It takes a while for Artemio to die

I just want to finish a book, so can you just die now? – The Death of Artemio Cruz by Carlos Fuentes

I am not sure if I am enjoying this book. Reading about an old man on his deathbed could mean a lot of flashbacks and nostalgia, and that is fine with me. This dying man, Artemio Cruz, is very articulate, so the narrative is brilliant. And Carlos Fuentes is a revelation, so why am I unsure of what to feel about this?

The writing shifts to different tenses, perspectives, narrators, settings, and points-of-view almost seamlessly. So yes, it’s a little challenging to read this novel. It’s written unconventionally. The parts are broken into dates that do not follow a straight timeline, yet the present and the future keeps meddling with the past. One can get lost in a single page. Like a llama. I’m plagiarizing someone with the llama, and I can’t help it.

Probably I don’t like the protagonist. He’s too wordy. I’m all for verbosity, but I want my narrators to have neat and precise diction. I don’t mind long novels, but if it takes a writer two to three pages to make a single point, that’s a different matter.

And please stop repeating something already well-established for another two to three pages.

I could forgive that, the repeating, if I get something from it, like if it’s an emphasis thing or a stylistic thing or something important. But if it’s just to shock the reader with the subject of say, fucked mothers, with those two words used twice on every line for two to three pages, try harder. Profanity does not work for me. And that goes to you, too, Henry Miller.

Allow me to present this semi-random quotation. It’s one of the litanies of Artemio Cruz while his family is waiting for his final croaking.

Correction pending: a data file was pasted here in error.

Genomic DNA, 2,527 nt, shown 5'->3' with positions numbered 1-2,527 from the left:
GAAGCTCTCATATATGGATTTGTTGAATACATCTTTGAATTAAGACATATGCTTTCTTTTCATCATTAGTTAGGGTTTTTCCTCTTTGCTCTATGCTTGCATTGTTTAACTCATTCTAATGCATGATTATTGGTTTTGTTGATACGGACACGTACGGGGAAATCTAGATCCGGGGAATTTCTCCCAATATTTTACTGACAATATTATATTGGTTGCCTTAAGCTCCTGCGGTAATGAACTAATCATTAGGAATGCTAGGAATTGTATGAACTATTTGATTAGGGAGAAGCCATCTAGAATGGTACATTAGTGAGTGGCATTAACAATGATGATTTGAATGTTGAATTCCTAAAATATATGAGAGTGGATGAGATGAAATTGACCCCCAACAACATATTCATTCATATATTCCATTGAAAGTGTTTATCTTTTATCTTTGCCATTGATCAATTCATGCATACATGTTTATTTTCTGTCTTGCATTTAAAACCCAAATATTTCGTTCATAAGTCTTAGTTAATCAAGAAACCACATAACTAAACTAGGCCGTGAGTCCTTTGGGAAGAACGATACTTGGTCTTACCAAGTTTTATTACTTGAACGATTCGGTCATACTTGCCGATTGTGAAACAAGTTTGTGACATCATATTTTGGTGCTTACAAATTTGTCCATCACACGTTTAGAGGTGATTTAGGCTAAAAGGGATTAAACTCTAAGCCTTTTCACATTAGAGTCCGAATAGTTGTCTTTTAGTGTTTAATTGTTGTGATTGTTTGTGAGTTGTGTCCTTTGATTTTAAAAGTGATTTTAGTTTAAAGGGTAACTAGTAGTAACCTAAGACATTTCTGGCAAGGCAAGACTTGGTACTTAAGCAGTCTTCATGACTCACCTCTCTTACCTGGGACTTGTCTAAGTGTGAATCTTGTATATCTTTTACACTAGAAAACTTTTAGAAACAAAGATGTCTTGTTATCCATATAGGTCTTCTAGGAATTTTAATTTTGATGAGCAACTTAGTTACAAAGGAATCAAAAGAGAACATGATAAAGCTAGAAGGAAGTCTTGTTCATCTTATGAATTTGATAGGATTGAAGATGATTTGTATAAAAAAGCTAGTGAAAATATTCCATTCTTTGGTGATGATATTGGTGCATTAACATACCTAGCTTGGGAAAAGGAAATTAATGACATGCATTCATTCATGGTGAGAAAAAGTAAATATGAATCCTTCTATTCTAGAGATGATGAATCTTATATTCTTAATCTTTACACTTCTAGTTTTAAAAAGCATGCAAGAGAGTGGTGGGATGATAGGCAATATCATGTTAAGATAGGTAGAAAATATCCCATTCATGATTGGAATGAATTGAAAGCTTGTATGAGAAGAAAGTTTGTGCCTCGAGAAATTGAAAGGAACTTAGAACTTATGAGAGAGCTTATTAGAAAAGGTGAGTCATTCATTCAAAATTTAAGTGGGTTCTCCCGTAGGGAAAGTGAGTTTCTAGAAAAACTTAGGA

… mussels and squid, octopus and seviche, I think about beer, as bitter as seawater, beer, I think about venison Yucatán-style, I think about the fact that I’m not old, no, although one day I was, in front of the mirror, and stinking cheeses, how I love them, I think, I want, how that relieves me, how it bores me to hear my own exact, insinuating, authoritarian voice acting out that same role, always, what a bother, when I could have been eating, eating: I eat, I sleep, I fornicate, and the rest of it – what? what? what? who wants to eat sleep fornicate with my money? You Padilla and you Catalina and you Teresa and you Gerardo and you Paquito Padilla – is that your name? – the one who’s been chewing on my granddaughter’s lips in the half-light of my room or of this room, you who are still young, because I don’t live here, you are young, I know how to live well, that’s why I don’t live here, I’m an old man, is that right? An old man filled with manias, who has a perfect right to have them because he screwed himself, see? He screwed himself screwing everyone else, he chose just in time, like that night, ah, I’ve already remembered it, that night, that word, that woman. Why can’t they give me something to eat? why? Get out: oh, what pain: get out: motherfuckers.

A little trivia: I am not sure what a motherfucker is. Is it what I think it is?

Date Started: February 2, 2012. 8:30 PM. Book #05 of 2012.